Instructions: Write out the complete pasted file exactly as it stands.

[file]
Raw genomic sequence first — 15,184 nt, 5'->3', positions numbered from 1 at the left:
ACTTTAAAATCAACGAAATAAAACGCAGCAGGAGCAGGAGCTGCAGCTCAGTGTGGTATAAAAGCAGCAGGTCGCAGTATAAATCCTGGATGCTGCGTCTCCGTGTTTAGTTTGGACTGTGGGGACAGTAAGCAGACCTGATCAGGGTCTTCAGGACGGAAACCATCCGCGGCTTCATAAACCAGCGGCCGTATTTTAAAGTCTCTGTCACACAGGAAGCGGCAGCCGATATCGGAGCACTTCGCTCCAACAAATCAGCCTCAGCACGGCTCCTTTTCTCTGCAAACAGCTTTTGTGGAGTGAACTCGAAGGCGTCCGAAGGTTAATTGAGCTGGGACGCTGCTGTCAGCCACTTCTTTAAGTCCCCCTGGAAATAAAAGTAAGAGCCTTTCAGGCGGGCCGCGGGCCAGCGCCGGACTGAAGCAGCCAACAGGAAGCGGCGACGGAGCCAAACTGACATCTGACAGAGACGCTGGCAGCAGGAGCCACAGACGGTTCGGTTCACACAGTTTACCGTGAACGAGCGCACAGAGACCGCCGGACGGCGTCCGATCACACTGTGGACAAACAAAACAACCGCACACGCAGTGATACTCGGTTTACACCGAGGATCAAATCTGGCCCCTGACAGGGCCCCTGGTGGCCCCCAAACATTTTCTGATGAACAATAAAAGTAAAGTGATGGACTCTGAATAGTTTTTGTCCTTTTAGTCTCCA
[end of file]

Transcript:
Raw genomic sequence first — 15,184 nt, 5'->3', positions numbered from 1 at the left:
ACTTTAAAATCAACGAAATAAAACGCAGCAGGAGCAGGAGCTGCAGCTCAGTGTGGTATAAAAGCAGCAGGTCGCAGTATAAATCCTGGATGCTGCGTCTCCGTGTTTAGTTTGGACTGTGGGGACAGTAAGCAGACCTGATCAGGGTCTTCAGGACGGAAACCATCCGCGGCTTCATAAACCAGCGGCCGTATTTTAAAGTCTCTGTCACACAGGAAGCGGCAGCCGATATCGGAGCACTTCGCTCCAACAAATCAGCCTCAGCACGGCTCCTTTTCTCTGCAAACAGCTTTTGTGGAGTGAACTCGAAGGCGTCCGAAGGTTAATTGAGCTGGGACGCTGCTGTCAGCCACTTCTTTAAGTCCCCCTGGAAATAAAAGTAAGAGCCTTTCAGGCGGGCCGCGGGCCAGCGCCGGACTGAAGCAGCCAACAGGAAGCGGCGACGGAGCCAAACTGACATCTGACAGAGACGCTGGCAGCAGGAGCCACAGACGGTTCGGTTCACACAGTTTACCGTGAACGAGCGCACAGAGACCGCCGGACGGCGTCCGATCACACTGTGGACAAACAAAACAACCGCACACGCAGTGATACTCGGTTTACACCGAGGATCAAATCTGGCCCCTGACAGGGCCCCTGGTGGCCCCCAAACATTTTCTGATGAACAATAAAAGTAAAGTGATGGACTCTGAATAGTTTTTGTCCTTTTAGTCTCCA